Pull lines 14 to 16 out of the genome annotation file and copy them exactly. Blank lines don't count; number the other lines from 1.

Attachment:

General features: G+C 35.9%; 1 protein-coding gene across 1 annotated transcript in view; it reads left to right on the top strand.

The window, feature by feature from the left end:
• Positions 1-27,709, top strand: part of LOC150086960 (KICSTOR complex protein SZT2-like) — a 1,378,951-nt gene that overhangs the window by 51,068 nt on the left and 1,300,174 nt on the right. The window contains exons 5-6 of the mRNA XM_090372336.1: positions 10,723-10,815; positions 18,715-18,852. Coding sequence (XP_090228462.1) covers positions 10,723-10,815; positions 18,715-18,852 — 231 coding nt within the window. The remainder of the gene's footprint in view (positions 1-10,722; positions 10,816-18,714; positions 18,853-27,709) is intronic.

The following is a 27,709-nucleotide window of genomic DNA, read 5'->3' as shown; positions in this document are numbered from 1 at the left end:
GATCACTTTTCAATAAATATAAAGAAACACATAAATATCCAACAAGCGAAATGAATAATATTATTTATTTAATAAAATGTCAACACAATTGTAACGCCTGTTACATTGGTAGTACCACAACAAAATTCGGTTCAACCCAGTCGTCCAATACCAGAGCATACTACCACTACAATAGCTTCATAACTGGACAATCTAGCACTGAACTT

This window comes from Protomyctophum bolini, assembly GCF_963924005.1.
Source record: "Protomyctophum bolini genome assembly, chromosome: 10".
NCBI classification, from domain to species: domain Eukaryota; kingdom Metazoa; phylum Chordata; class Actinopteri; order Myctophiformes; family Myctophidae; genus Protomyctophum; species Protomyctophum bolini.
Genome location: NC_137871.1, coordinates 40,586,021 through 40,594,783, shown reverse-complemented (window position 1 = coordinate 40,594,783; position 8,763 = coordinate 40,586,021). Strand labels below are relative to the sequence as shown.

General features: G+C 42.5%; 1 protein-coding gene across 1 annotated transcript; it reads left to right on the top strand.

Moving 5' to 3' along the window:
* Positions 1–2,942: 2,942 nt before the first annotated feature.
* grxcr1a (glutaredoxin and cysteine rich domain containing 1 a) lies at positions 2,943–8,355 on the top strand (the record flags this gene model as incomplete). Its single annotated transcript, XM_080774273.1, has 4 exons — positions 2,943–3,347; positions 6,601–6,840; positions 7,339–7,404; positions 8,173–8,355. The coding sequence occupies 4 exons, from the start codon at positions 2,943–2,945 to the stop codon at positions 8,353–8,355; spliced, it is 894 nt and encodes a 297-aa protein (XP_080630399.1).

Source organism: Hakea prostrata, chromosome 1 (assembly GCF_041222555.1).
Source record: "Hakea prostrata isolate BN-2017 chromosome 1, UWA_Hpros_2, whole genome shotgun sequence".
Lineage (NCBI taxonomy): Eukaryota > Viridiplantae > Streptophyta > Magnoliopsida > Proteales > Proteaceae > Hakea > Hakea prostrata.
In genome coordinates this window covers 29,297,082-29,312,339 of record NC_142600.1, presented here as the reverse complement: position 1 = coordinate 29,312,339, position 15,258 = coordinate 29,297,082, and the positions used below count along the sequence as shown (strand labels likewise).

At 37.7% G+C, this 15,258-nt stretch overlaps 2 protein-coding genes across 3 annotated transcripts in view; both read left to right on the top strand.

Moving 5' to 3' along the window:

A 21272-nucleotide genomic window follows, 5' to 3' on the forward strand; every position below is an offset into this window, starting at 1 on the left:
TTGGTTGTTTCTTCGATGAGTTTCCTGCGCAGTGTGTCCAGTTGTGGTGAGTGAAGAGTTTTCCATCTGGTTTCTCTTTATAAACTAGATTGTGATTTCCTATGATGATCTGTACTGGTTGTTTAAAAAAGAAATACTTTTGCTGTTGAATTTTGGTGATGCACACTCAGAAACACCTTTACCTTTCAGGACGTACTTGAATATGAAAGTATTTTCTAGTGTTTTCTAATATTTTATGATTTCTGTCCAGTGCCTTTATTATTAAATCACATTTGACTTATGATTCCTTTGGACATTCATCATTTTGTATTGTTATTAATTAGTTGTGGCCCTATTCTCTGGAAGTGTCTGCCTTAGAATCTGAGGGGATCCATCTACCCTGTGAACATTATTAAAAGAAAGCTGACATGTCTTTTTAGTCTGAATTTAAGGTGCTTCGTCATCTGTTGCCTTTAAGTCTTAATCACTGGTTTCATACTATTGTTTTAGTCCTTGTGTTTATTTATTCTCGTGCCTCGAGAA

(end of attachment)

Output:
Source organism: Hakea prostrata, chromosome 1 (assembly GCF_041222555.1).
Source record: "Hakea prostrata isolate BN-2017 chromosome 1, UWA_Hpros_2, whole genome shotgun sequence".
Lineage (NCBI taxonomy): Eukaryota > Viridiplantae > Streptophyta > Magnoliopsida > Proteales > Proteaceae > Hakea > Hakea prostrata.